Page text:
“How few there are who have courage enough to own their faults, or resolution enough to mend them.” — Benjamin Franklin
It’s January 2 or thereabouts. Have you kept your New Year’s resolutions so far? Although Ben says our numbers are few, nearly half of us (45 percent) make resolutions every year to make important changes. But only eight percent of us succeed, according to a 2012 study by the Journal of Clinical Psychology of the University of Scranton.
I am among the 38 percent who don’t even bother with resolutions (the remaining 17 percent makes them, but infrequently) because I know I’ll never keep them. Why make a promise to myself that I know I’ll break?
A new year, with its fresh, pure calendar, is a popular time for people to want to start new healthy habits or breaking unhealthy ones (although relationships and money are common themes as well). Of the ten most popular resolutions three are health-related: to lose weight (38 percent), to get in shape, and to quit smoking. Gyms are packed with people whose intention is to keep going all year, not stop by February. Actually, three-quarters of resolution-makers make it through the first week of the good behavior. By the end of the second week the number has dipped to 71 percent, and by the six-month mark it is only 46 percent.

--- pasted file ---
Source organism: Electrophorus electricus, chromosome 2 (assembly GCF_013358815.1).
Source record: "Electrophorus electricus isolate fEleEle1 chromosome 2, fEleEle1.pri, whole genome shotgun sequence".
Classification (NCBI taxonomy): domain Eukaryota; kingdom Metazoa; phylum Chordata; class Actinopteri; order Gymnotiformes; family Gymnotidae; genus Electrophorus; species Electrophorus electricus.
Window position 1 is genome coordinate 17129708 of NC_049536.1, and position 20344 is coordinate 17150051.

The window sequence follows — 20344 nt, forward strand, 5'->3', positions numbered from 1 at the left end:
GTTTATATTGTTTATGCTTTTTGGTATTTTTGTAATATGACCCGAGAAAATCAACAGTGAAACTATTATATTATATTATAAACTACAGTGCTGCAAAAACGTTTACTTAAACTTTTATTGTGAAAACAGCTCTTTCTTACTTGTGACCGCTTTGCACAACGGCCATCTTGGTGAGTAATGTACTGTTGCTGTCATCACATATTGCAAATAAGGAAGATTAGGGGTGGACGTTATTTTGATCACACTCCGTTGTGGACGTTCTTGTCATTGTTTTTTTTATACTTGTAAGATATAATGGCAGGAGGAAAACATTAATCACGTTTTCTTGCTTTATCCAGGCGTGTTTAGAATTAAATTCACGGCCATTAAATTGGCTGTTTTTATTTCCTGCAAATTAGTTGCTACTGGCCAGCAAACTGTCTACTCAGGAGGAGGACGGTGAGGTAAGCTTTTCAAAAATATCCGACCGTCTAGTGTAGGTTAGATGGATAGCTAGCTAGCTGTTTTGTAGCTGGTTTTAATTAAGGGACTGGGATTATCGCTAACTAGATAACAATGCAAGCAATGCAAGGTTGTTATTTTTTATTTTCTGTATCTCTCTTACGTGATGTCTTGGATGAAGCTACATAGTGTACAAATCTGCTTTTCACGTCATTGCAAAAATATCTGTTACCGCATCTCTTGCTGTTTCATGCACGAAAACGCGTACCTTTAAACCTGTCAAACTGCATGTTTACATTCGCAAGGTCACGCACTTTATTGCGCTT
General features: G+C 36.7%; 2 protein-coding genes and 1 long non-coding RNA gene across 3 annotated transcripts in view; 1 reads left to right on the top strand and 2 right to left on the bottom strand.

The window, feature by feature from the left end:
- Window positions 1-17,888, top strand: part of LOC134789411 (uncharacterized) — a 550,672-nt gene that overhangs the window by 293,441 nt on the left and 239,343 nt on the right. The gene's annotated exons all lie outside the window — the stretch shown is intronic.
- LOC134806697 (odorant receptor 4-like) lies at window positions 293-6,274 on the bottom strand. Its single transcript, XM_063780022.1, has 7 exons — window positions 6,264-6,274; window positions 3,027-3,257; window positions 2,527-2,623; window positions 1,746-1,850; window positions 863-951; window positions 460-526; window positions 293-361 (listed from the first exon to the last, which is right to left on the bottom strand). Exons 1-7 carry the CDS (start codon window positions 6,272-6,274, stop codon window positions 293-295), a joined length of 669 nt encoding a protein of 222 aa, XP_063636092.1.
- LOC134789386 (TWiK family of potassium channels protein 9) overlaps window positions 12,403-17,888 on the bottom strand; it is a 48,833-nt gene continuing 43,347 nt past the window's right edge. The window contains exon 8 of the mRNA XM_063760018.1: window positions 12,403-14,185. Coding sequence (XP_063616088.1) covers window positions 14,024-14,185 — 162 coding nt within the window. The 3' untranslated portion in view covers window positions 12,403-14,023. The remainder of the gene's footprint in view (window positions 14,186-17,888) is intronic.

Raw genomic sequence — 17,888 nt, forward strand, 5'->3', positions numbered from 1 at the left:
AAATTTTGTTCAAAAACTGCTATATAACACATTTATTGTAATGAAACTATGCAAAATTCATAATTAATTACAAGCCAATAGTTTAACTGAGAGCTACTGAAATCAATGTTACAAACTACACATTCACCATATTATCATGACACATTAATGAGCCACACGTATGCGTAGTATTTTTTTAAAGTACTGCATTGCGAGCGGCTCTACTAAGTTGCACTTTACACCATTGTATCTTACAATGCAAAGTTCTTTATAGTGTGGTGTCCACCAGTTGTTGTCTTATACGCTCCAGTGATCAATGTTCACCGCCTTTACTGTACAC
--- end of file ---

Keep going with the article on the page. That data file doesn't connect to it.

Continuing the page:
So why bother if we’re doomed to failure? That urge to be healthier is undaunted, and actually making resolutions makes you more likely to succeed at your goals, ten times more likely, actually, per the same study. But you won’t know if you don’t try, and there are ways to make success more probable.